Introducing The Real World Diet from Dr. GourmetThe A-Z of celebrity diets
Nutritionists and physicians are careful about recommending alcoholic beverages, but agree red wine is good for you in small doses. Research suggests antioxidants in red wine, called polyphenols, help protect the lining of blood vessels in your heart.
These antioxidants come in two main forms: flavonoids and nonflavonoids. Flavonoids are found in foods such as oranges, apples, onions, tea, cocoa and grape juice, as well as other alcoholic drinks like beer and white wine, but red wine contains the highest levels.
Resveratrol, a nonflavonoid antioxidant, is a key ingredient in red wine that appears to help prevent damage to blood vessels, reduce bad (LDL) cholesterol and prevent blood clots.
Some research shows that resveratrol may reduce inflammation and blood clotting, both of which can lead to heart disease.
More research is needed before it’s known whether resveratrol causes these effects. If you choose to drink wine for your health, Tallmadge says stick to red, because research has shown red grapes have 10 times more health benefit than white grapes.
“It seems all the benefits, like resveratrol, are in the seeds and the skin,” Tallmadge says, “So when they crush the red grapes, the benefits stay in the wine.”
But Georgetown’s Shields says that any alcohol, including wine, has also been found to increase the risk of breast cancer. “Some studies have shown an increase risk of 14 percent with each gram of wine you drink on a daily basis,” he says.
And a recently published study found that drinking even moderate amounts of alcohol raises the risk of a breast cancer recurrence.
“It’s really important that you moderate how much you drink, because the risk might outweigh the benefit,”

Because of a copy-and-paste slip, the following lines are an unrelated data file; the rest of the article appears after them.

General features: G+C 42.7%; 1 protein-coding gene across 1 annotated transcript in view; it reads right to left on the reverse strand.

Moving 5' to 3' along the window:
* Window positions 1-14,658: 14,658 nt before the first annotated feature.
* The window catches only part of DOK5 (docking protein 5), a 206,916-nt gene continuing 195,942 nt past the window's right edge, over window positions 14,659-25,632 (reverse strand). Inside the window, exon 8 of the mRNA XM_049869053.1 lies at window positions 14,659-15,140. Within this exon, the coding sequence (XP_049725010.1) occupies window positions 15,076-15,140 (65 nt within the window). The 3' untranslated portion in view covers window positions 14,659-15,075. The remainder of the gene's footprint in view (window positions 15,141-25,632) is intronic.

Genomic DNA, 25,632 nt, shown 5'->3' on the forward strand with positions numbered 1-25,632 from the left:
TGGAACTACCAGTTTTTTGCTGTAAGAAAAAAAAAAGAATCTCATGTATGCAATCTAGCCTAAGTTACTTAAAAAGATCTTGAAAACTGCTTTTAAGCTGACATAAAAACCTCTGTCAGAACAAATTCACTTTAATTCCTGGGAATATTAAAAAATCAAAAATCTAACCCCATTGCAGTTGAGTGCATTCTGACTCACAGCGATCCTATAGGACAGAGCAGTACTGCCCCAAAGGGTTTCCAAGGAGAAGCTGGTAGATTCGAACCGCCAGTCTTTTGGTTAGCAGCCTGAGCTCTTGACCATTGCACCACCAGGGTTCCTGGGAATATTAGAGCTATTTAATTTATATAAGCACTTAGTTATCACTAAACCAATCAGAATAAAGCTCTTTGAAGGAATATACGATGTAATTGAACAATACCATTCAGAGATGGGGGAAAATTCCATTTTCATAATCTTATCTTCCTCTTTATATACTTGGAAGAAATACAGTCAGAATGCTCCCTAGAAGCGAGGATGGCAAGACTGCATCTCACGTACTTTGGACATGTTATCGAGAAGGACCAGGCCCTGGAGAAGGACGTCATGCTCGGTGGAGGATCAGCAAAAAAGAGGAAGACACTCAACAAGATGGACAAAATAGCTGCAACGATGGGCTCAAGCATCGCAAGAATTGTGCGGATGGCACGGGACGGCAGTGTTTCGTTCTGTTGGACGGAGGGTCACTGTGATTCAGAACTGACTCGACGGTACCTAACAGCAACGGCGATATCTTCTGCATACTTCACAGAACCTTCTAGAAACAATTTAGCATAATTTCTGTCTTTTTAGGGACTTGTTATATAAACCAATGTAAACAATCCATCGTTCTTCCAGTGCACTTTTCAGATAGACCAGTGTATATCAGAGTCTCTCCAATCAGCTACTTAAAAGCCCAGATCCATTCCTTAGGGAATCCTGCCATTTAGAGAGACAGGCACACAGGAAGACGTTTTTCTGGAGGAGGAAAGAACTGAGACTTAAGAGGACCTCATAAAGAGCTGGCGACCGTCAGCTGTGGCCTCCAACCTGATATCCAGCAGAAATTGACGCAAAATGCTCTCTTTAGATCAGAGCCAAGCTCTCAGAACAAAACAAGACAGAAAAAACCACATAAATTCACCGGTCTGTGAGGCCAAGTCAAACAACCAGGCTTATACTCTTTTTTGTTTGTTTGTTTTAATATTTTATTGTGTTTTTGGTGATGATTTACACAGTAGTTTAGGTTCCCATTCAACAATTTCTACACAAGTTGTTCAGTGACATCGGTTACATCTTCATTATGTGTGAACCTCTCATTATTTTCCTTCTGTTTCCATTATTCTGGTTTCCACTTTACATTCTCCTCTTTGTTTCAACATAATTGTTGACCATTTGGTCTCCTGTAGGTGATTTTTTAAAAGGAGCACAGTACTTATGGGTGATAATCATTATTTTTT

Shields says, Green Tea
“Think green,” Tallmadge says. Green tea is also full of antioxidants that scientists say can ward off some cancers. In a recent Japanese study that looked at nearly 500 Japanese women with stage I and II breast cancer, researchers found the women who drank more green tea before and after surgery had a lower chance of the cancer recurring. Other studies from China showed that the more green tea patients drank, the lower their risk of developing stomach, esophageal, prostate, pancreatic and colorectal cancer, compared with those who did not drink green tea.
Recent studies have shown green tea can even help you stay thin. “They’ve found people who drink green tea every day are leaner,” Tallmadge says. “Green tea helps lower belly fat.”
Scientists say that’s because it revs up your metabolism.
In a study published in the American Journal of Clinical Nutrition, green tea extract increased energy expenditure, which is a measure of metabolism, plus it had a significant effect on fat oxidation, or how much fat your body burns.
But here’s the catch: One cup won’t do the trick. “You have to drink a lot of it … at least three, up to six cups a day, to get the effect,” Tallmadge says. “And that means you use bags or loose tea every time you make a cup.” In other words, to get the full benefit, you have to brew it, not buy it in a bottle.
Another catch? Most of the green tea research has been done on animals. “Although laboratory data has shown great benefits in green tea, a lot of statistics on humans still aren’t there yet,” Shields says. “The green tea industry has asked the FDA for permission to let them put these claims on their boxes; as of now, the FDA says there’s not enough human data to justify the labeling.”
Back to that list of resolutions. When it comes to eating better, Tallmadge and Shields say moderation and balance are important. No one food is going to keep you cancer-free or make your heart healthy. “It’s unrealistic to think that eating only soy or grains all the time is going to make you a healthier person,” Shields says. “You need to look at the whole picture, and have good, healthy behaviors: Eat well, drink in moderation and stay active. All of these lead to a healthier life.”
Tallmadge agrees. “Putting these foods into your diet are excellent substitutes for other foods that may not be healthy,” she says. “If you are trying to cut down on sugar, and are looking for a drink alternative, why not green tea? Or a better snack at night can be rye crackers instead of chips. It’s all a matter of balance and good nutrition.”